“An artist friend I received an AI-generated painting as a gift from my side. I can see that he tried to personalize the concept, and it’s well-crafted, but I still feel a little cheated on my part. Is that fair?”

-No return.

Dear no return,

There’s something distinctly counterintuitive about feeling “cheated” by a gift. A gift, by definition, is something that comes into your possession without cost or effort, something that exists outside the economic concepts of debt and fair exchange. But the fact that these offers often leave us with a sense of inferiority suggests that there is a shadowy economics of gift-giving, with rules that are clearly and loosely defined. While I won’t pretend to know the critical history of the responsibilities and credits that undercut your friendship, I think I can guess why. AI-generated painting disappointed you. First, the gift cost your friend next to nothing: the painting was probably produced using one of the free diffusion models available online, and therefore required zero monetary sacrifice. Second, the gift demanded no real creative effort other than the immediate idea. Your friend is an artist, someone rich in creativity, yet he apparently refuses to contribute a portion of that private reserve to your gift. The resulting artwork makes you feel generic and impersonal, lacking the unique imprint of your friend’s creative mind.

Your question made me think of Lewis Hydes. GiftA 1983 book about the role of art in market economies. Although writers and artists who have praised it (Margaret Atwood, Zadie Smith, and David Foster Wallace among them) regard the book as a metaphysical volume, it presents itself as a somewhat dry, economic book. Presents as work. Anthropology Hyde begins with a lengthy discussion of gift economies, such as those found on the South Sea islands or among Native Americans. While modern markets are defined by fairness and reciprocity—it is crucial that sellers receive equal compensation for the work they do—gift economies, he argues, are circular rather than reciprocal. The recipient of a gift is not expected to repay the benefactor directly, although it is assumed that they will contribute to the community in some way—to pay it forward, so Talk. Rather than insisting on justice, such communities maintain a kind of faith that whatever you give will come back, albeit not directly or on a fixed schedule. “When a gift moves in a circle its movement is beyond the control of the personal ego,” Hyde writes, “and therefore each bearer must be part of a group and each donation is an act of social faith. “

Hyde’s larger point, which may be relevant to your question, is that artists tend to thrive in gift economies, where objects of art are viewed not as objects with precise monetary values ​​but as a communal energy. Understood as the expression, what Hyde calls “the commerce of commerce. The creative spirit.” The process of artistic creation is already in a wave of give and take, as inspiration itself is drawn osmotically from an array of external sources. We call gifted people “gifted” because it is assumed that true creativity is not earned and coveted – there are no private reserves. Hyde writes, “When our gifts rise from the pools, we become lighter.” “Then we know that they are not egoistic alone and that they are insufferable.” This is why any real confrontation with art completely defeats the normal logic of fair and economic value. When you stand in awe of a Hokusai painting, you’re usually not thinking about the price you paid for admission to the museum, or whether it’s a good one. It was a deal. The gift of these encounters inspires the recipient to create something of their own, and thus the creative energy is passed from person to person.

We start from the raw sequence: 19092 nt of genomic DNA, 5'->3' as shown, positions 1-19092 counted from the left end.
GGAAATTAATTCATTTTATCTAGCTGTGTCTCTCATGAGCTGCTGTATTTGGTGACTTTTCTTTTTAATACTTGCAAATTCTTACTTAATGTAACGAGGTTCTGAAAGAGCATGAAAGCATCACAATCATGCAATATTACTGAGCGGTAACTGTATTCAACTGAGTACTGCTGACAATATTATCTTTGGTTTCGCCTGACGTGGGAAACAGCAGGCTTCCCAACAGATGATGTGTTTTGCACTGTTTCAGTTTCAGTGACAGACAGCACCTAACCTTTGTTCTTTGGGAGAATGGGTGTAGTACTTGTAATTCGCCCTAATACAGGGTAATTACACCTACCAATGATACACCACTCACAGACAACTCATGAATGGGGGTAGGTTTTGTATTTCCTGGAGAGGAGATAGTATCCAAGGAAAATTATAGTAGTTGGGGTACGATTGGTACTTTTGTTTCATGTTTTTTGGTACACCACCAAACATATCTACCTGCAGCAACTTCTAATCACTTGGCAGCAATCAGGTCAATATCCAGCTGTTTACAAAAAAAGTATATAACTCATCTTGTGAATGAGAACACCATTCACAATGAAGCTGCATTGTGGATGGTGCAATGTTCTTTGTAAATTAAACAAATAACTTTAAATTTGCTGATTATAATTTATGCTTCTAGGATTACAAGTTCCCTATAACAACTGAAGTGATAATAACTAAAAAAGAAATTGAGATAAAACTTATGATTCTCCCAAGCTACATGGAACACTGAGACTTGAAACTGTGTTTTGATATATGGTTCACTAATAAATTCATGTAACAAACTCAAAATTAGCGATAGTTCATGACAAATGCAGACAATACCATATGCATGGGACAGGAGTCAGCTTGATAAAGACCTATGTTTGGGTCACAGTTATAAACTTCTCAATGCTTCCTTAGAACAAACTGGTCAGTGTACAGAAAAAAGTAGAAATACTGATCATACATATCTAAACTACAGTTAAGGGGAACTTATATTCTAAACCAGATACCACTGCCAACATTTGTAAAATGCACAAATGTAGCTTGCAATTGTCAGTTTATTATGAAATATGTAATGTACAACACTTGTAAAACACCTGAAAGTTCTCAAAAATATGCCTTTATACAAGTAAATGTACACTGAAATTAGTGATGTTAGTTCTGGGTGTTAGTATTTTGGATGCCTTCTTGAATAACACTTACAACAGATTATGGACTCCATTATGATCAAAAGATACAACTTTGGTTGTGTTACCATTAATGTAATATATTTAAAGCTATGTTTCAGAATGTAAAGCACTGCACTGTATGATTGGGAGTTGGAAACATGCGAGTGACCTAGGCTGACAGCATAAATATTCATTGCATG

You pointed out the general quality of the AI ​​art you were given, despite your friend’s attempts to personalize it. Interestingly, individualism is a quality that characterizes both the best and the worst art: listening to, saying, the Bach cello suites, or reading Sappho’s lyric poetry feels transcendent, perhaps It arises from the intelligence of the work. Not created by the individual mind, but drawn from the well of the collective unconscious. (Recall the scores of artists who have referred to themselves as “conduit” or “instrument”, insisting that they are merely technical instruments of some larger cosmic energy.)

There is, however, a difference between art that achieves a wonderful universality and a product that is designed to be benignly universal. In the space of hotel paintings, mosaics, and formulaic paperback novels lies the dark side of the transpersonal quality of great art. I think it’s fair to say that AI-generated art, at its current stage of development, belongs to the latter category. Although it is drawing on “pools we can’t understand” to borrow Hyde’s formulation (an apt description of the vast reservoir of training data that makes up the model’s subconscious), and although its stochastic Logic is as vague and mysterious as human creativity, but his output is still the stain of art that was created by committee and calculated to serve specific market objectives. If generative models were able to create something like the original van Gogh, things might be different. As it stands, your friend gave you the digital equivalent of a. starry night Jigsaw puzzle.